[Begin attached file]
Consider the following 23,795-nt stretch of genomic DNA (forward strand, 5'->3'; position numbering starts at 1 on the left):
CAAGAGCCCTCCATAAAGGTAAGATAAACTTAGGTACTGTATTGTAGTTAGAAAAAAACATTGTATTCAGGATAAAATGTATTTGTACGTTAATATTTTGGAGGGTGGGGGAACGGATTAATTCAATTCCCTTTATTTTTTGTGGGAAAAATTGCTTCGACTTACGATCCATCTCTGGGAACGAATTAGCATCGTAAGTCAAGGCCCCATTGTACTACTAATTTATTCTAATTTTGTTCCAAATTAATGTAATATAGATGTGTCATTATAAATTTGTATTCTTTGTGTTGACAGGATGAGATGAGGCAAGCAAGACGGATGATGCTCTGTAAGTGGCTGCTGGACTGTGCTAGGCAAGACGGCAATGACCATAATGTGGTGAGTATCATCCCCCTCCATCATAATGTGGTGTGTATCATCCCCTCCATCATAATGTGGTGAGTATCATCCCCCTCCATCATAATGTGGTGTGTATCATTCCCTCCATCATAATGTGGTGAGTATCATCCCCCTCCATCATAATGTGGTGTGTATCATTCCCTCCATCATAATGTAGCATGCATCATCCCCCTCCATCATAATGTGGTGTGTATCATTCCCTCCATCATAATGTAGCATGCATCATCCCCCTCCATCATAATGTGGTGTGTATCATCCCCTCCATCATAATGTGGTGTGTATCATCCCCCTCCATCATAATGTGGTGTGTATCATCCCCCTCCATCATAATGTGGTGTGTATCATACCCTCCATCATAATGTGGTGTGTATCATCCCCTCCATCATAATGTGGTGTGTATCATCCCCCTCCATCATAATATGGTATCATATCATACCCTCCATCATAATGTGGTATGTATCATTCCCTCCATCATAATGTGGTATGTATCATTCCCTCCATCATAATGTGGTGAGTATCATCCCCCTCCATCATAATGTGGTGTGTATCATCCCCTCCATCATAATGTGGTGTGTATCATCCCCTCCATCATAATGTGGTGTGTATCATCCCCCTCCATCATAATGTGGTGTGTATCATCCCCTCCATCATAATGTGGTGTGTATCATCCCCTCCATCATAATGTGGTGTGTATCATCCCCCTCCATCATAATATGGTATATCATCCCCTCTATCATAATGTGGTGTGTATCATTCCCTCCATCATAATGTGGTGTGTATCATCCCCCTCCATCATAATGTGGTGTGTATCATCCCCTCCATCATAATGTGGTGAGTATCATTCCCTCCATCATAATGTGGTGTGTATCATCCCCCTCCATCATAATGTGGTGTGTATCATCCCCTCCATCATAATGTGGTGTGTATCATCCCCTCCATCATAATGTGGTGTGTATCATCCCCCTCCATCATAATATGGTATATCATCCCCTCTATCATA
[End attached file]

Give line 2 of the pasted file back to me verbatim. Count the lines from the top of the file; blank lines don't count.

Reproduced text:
CAAGAGCCCTCCATAAAGGTAAGATAAACTTAGGTACTGTATTGTAGTTAGAAAAAAACATTGTATTCAGGATAAAATGTATTTGTACGTTAATATTTTGGAGGGTGGGGGAACGGATTAATTCAATTCCCTTTATTTTTTGTGGGAAAAATTGCTTCGACTTACGATCCATCTCTGGGAACGAATTAGCATCGTAAGTCAAGGCCCCATTGTACTACTAATTTATTCTAATTTTGTTCCAAATTAATGTAATATAGATGTGTCATTATAAATTTGTATTCTTTGTGTTGACAGGATGAGATGAGGCAAGCAAGACGGATGATGCTCTGTAAGTGGCTGCTGGACTGTGCTAGGCAAGACGGCAATGACCATAATGTGGTGAGTATCATCCCCCTCCATCATAATGTGGTGTGTATCATCCCCTCCATCATAATGTGGTGAGTATCATCCCCCTCCATCATAATGTGGTGTGTATCATTCCCTCCATCATAATGTGGTGAGTATCATCCCCCTCCATCATAATGTGGTGTGTATCATTCCCTCCATCATAATGTAGCATGCATCATCCCCCTCCATCATAATGTGGTGTGTATCATTCCCTCCATCATAATGTAGCATGCATCATCCCCCTCCATCATAATGTGGTGTGTATCATCCCCTCCATCATAATGTGGTGTGTATCATCCCCCTCCATCATAATGTGGTGTGTATCATCCCCCTCCATCATAATGTGGTGTGTATCATACCCTCCATCATAATGTGGTGTGTATCATCCCCTCCATCATAATGTGGTGTGTATCATCCCCCTCCATCATAATATGGTATCATATCATACCCTCCATCATAATGTGGTATGTATCATTCCCTCCATCATAATGTGGTATGTATCATTCCCTCCATCATAATGTGGTGAGTATCATCCCCCTCCATCATAATGTGGTGTGTATCATCCCCTCCATCATAATGTGGTGTGTATCATCCCCTCCATCATAATGTGGTGTGTATCATCCCCCTCCATCATAATGTGGTGTGTATCATCCCCTCCATCATAATGTGGTGTGTATCATCCCCTCCATCATAATGTGGTGTGTATCATCCCCCTCCATCATAATATGGTATATCATCCCCTCTATCATAATGTGGTGTGTATCATTCCCTCCATCATAATGTGGTGTGTATCATCCCCCTCCATCATAATGTGGTGTGTATCATCCCCTCCATCATAATGTGGTGAGTATCATTCCCTCCATCATAATGTGGTGTGTATCATCCCCCTCCATCATAATGTGGTGTGTATCATCCCCTCCATCATAATGTGGTGTGTATCATCCCCTCCATCATAATGTGGTGTGTATCATCCCCCTCCATCATAATATGGTATATCATCCCCTCTATCATA